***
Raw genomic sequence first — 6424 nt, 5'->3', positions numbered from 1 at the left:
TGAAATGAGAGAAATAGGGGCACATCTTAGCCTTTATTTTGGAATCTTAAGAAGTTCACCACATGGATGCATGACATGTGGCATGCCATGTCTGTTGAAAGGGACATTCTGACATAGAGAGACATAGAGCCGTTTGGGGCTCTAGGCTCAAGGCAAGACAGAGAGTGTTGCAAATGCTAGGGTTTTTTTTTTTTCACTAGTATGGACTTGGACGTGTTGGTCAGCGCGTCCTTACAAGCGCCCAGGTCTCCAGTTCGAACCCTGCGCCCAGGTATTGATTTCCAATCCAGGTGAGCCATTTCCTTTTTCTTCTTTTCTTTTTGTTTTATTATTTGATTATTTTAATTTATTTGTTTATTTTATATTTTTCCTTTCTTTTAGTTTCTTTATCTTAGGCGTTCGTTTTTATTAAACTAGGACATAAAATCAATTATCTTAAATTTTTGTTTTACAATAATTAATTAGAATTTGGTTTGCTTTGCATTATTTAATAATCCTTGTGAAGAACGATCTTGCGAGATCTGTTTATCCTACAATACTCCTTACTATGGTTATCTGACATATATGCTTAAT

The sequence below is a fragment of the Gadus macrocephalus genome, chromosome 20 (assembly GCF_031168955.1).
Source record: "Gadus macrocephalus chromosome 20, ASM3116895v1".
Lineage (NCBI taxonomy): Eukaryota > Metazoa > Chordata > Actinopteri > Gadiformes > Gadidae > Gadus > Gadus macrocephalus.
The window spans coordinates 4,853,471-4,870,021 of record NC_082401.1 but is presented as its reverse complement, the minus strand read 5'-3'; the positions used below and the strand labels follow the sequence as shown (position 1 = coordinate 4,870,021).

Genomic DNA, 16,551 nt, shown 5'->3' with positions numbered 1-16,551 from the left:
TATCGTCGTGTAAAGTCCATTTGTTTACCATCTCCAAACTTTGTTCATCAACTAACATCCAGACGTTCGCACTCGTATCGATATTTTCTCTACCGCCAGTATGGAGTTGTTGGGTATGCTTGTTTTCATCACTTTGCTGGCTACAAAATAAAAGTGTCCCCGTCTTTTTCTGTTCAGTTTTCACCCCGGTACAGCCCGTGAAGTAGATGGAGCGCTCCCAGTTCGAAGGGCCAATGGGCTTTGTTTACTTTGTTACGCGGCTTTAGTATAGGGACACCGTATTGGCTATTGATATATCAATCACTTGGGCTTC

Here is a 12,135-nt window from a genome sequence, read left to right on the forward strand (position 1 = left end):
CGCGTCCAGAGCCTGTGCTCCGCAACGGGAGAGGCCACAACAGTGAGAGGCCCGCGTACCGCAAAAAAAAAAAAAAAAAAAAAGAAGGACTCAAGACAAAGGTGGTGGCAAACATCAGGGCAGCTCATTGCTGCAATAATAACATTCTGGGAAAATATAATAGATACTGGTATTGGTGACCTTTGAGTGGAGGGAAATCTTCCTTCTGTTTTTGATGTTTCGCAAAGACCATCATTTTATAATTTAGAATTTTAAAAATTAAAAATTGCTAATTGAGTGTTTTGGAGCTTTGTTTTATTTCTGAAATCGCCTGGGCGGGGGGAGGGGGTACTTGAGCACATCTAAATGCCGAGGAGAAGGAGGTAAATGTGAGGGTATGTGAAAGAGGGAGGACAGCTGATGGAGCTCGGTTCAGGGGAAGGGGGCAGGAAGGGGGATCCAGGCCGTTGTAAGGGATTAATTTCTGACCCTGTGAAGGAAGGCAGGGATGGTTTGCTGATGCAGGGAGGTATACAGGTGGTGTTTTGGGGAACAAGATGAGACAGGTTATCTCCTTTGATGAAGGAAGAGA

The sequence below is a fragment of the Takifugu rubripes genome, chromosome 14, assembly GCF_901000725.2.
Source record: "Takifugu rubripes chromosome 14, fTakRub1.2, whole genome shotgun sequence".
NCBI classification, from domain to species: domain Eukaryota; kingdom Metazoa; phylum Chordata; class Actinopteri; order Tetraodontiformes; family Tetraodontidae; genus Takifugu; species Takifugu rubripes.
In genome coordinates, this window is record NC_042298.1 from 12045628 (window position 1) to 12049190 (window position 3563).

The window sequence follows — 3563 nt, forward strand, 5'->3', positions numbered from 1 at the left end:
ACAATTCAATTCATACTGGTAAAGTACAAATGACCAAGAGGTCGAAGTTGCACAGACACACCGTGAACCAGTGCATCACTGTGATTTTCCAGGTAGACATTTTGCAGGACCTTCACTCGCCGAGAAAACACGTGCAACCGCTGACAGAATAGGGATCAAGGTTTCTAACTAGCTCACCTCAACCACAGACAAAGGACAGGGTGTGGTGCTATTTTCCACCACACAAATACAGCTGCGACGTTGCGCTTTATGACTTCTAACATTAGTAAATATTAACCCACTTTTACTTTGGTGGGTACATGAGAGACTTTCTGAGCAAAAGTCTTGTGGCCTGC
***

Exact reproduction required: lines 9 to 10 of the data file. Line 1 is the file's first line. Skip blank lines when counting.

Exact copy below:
Here is a 12,135-nt window from a genome sequence, read left to right on the forward strand (position 1 = left end):
CGCGTCCAGAGCCTGTGCTCCGCAACGGGAGAGGCCACAACAGTGAGAGGCCCGCGTACCGCAAAAAAAAAAAAAAAAAAAAAGAAGGACTCAAGACAAAGGTGGTGGCAAACATCAGGGCAGCTCATTGCTGCAATAATAACATTCTGGGAAAATATAATAGATACTGGTATTGGTGACCTTTGAGTGGAGGGAAATCTTCCTTCTGTTTTTGATGTTTCGCAAAGACCATCATTTTATAATTTAGAATTTTAAAAATTAAAAATTGCTAATTGAGTGTTTTGGAGCTTTGTTTTATTTCTGAAATCGCCTGGGCGGGGGGAGGGGGTACTTGAGCACATCTAAATGCCGAGGAGAAGGAGGTAAATGTGAGGGTATGTGAAAGAGGGAGGACAGCTGATGGAGCTCGGTTCAGGGGAAGGGGGCAGGAAGGGGGATCCAGGCCGTTGTAAGGGATTAATTTCTGACCCTGTGAAGGAAGGCAGGGATGGTTTGCTGATGCAGGGAGGTATACAGGTGGTGTTTTGGGGAACAAGATGAGACAGGTTATCTCCTTTGATGAAGGAAGAGA